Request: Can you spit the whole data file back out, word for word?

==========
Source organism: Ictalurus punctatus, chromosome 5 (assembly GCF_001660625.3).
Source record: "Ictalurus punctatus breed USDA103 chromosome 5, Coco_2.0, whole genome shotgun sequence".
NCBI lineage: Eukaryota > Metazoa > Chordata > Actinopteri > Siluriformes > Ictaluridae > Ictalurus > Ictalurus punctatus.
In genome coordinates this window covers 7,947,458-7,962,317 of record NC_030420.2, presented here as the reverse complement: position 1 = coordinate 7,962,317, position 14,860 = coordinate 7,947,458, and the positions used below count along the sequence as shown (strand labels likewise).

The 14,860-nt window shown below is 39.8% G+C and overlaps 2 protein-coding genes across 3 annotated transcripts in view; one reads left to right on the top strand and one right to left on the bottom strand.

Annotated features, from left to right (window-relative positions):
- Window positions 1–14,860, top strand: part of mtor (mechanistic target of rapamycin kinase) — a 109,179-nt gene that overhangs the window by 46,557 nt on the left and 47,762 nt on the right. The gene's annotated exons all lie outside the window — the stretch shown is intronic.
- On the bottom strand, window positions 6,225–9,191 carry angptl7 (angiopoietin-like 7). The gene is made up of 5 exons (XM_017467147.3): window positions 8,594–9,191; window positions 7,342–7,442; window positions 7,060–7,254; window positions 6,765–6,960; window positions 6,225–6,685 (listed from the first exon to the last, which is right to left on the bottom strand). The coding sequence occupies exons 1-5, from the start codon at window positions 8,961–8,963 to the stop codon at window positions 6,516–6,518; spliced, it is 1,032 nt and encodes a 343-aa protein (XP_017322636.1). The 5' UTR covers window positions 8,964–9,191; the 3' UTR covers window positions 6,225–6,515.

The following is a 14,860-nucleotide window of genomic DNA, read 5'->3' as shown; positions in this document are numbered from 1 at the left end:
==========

Source organism: Ictalurus punctatus, chromosome 5 (assembly GCF_001660625.3).
Source record: "Ictalurus punctatus breed USDA103 chromosome 5, Coco_2.0, whole genome shotgun sequence".
NCBI lineage: Eukaryota > Metazoa > Chordata > Actinopteri > Siluriformes > Ictaluridae > Ictalurus > Ictalurus punctatus.
In genome coordinates this window covers 7,947,458-7,962,317 of record NC_030420.2, presented here as the reverse complement: position 1 = coordinate 7,962,317, position 14,860 = coordinate 7,947,458, and the positions used below count along the sequence as shown (strand labels likewise).

The 14,860-nt window shown below is 39.8% G+C and overlaps 2 protein-coding genes across 3 annotated transcripts in view; one reads left to right on the top strand and one right to left on the bottom strand.

Annotated features, from left to right (window-relative positions):
- Window positions 1–14,860, top strand: part of mtor (mechanistic target of rapamycin kinase) — a 109,179-nt gene that overhangs the window by 46,557 nt on the left and 47,762 nt on the right. The gene's annotated exons all lie outside the window — the stretch shown is intronic.
- On the bottom strand, window positions 6,225–9,191 carry angptl7 (angiopoietin-like 7). The gene is made up of 5 exons (XM_017467147.3): window positions 8,594–9,191; window positions 7,342–7,442; window positions 7,060–7,254; window positions 6,765–6,960; window positions 6,225–6,685 (listed from the first exon to the last, which is right to left on the bottom strand). The coding sequence occupies exons 1-5, from the start codon at window positions 8,961–8,963 to the stop codon at window positions 6,516–6,518; spliced, it is 1,032 nt and encodes a 343-aa protein (XP_017322636.1). The 5' UTR covers window positions 8,964–9,191; the 3' UTR covers window positions 6,225–6,515.

The following is a 14,860-nucleotide window of genomic DNA, read 5'->3' as shown; positions in this document are numbered from 1 at the left end: